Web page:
Another tunnel success for LafargeHolcim
Company plays key role in construction of Gotthard Base Tunnel – the world’s longest railway tunnel
WITH the official opening of the world’s longest railway tunnel – the 57km Gotthard Base Tunnel in Switzerland – on 1 June 2016, another major infrastructure project has been added to the numerous tunnel construction projects in which LafargeHolcim have played a role around the world.
The new railway link through the Alps, including the Gotthard and the Ceneri base tunnels, is a Swiss centennial project and one of the largest environmental protection projects in Europe.
Moving some of the passenger and freight transport from road to rail is expected to save environmental costs of CHF130 million each year and the time it takes to travel between Zurich and Milan, and many other destinations north and south of the Alps, will be reduced by an hour.
For LafargeHolcim, who are the construction materials and logistics partner for both tunnel projects, environmental concerns were a priority right from the start.
The excavated material was transported in an environmentally friendly manner, via conveyor belts, for a distance of 70km. The total amount of excavated material weighed 28.2 million tonnes and LafargeHolcim were able to recycle more than one third of this amount into aggregates for use in the manufacture of concrete used in the tunnels’ construction.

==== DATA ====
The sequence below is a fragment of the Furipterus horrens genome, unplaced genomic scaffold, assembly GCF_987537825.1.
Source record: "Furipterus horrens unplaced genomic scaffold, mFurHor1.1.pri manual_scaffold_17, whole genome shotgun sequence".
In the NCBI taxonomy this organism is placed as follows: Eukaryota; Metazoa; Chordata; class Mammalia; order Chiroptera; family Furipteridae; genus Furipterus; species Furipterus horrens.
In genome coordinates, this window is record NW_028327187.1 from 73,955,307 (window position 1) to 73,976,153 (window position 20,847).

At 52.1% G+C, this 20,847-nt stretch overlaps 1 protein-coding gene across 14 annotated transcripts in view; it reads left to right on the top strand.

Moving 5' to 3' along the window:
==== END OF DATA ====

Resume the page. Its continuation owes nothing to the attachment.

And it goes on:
The remaining material was reused for many different purposes, including the natural landscaping of the access routes leading to the tunnel.
Involved in the project from the beginning, Holcim Switzerland, began their research to find the right concrete/cement mix and application methods in 1996 with numerous cement formulae and applications being tested in a test gallery to take into account the characteristics of the rock to which it would be applied.
Logistics were also a factor. Owing to the long journey to reach the tunnel, the ready-mixed concrete needed to remain in a liquid state for 12 hours. A specially developed concrete train with a mobile concrete mixing unit and a tailor-made ready-mixed concrete unit within the tunnel both played a critical role in ensuring the concrete was delivered in perfect condition.
The Group also invested in building the most modern cement plant in Switzerland and connecting it to the railway infrastructure, as well as the operation of 400 cargo-carrying rail cars. These investments guaranteed that the Group would be able to create up to 2,300 cubic meters of concrete every day when working around the clock, without interruption, at peak construction times.
Once the Ceneri Base Tunnel is completed in 2020, LafargeHolcim will have supplied 2.3 million cubic meters of ready-mixed concrete and 1 million tonnes of cement to the project.